Soviet Propaganda Posters
The transformation of the former Russian Empire into a socialist state required the mass organization of people, material and minds. Such an upheaval demanded media capable of disseminating Soviet ideas to all reaches of the far-flung Soviet public. The Soviet propaganda poster was one such means of producing a mass public. The Soviet poster drew both on the ancient visual traditions of the icon and popular woodcuts called lubki, and on the more recent precedents of the advertising poster, the satirical journal, and political caricature.
Most of the posters on display here were collected by Dr. Harry Bakwin and Dr. Ruth Morris Bakwin during two trips to the Soviet Union, particularly to the Ukrainian SSR, at the turn of the 1930s. For this reason a number of the posters displayed contain text in Ukrainian rather than in Russian and concern the industrialization of the Don Basin in eastern Ukraine, one of the major targets of Stalin’s Five-Year Plans.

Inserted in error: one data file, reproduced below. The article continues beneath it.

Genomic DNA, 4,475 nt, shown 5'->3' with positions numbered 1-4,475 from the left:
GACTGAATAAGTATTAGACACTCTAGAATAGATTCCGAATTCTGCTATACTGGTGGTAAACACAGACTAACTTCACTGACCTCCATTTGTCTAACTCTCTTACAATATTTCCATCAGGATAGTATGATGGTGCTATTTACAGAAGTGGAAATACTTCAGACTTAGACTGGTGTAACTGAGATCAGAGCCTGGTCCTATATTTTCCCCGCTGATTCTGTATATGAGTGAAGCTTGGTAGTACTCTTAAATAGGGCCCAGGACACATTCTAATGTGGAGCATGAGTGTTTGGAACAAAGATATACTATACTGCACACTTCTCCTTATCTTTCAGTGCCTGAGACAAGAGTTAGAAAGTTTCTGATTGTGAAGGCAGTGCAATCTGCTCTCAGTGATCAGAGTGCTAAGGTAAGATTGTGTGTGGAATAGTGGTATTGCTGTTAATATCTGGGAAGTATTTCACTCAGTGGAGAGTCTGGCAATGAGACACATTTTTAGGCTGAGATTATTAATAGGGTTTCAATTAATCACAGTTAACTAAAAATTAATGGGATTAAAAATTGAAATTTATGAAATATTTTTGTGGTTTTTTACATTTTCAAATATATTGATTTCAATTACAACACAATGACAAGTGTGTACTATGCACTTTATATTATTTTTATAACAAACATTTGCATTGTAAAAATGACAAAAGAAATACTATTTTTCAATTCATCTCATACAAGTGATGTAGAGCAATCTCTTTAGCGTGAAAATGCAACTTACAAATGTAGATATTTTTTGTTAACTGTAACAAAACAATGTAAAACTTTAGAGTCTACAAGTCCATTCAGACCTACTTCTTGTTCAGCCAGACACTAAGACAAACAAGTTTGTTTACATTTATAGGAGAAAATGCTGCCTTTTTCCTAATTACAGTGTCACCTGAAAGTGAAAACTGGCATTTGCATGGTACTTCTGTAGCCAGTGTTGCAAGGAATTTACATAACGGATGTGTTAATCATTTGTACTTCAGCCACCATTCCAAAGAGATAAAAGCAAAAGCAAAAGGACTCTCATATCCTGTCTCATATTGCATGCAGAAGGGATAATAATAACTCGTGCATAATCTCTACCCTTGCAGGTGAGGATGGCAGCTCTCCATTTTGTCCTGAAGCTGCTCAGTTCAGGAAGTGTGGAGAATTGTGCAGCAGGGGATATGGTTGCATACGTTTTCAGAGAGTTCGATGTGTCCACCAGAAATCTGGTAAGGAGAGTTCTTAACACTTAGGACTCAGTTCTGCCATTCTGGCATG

These posters call on the Soviet public to fulfill a number of duties, but primarily to be always prepared for war against capitalists encircling the USSR and to labor at heavy industry, to remember the perpetual proletariat struggle against capitalism. Repeated imagery includes scenes of exploitation of the proletariat class by capitalists (often in grotesque caricatures), the shining Soviet factory, and the lone Soviet fighter, ready to defend the young Soviet state to the utmost.
The posters also depict exhortations to remember leftist struggles beyond the borders of the Soviet Union: one poster displayed here praises the efforts of the German Rot Front (Red Front) movement; another commemorates the failure of the Paris Commune of 1871 as a precursor of Russia’s own successful October Revolution.
The posters take part in a range of artistic styles, from the abstract to the realist, from the avant-garde to the traditional. Pay attention to the multiple types of perspective used from poster to poster. Text—slogans, poetry, and more—is incorporated in ways that variously intrude on, interact with, and abstain from the poster’s central imagery. These posters were created right on the cusp of the imposition of Socialist Realism as the official artistic style of the Soviet Union in 1932 and reveal a moment of aesthetic diversity in Russian and Soviet visual art.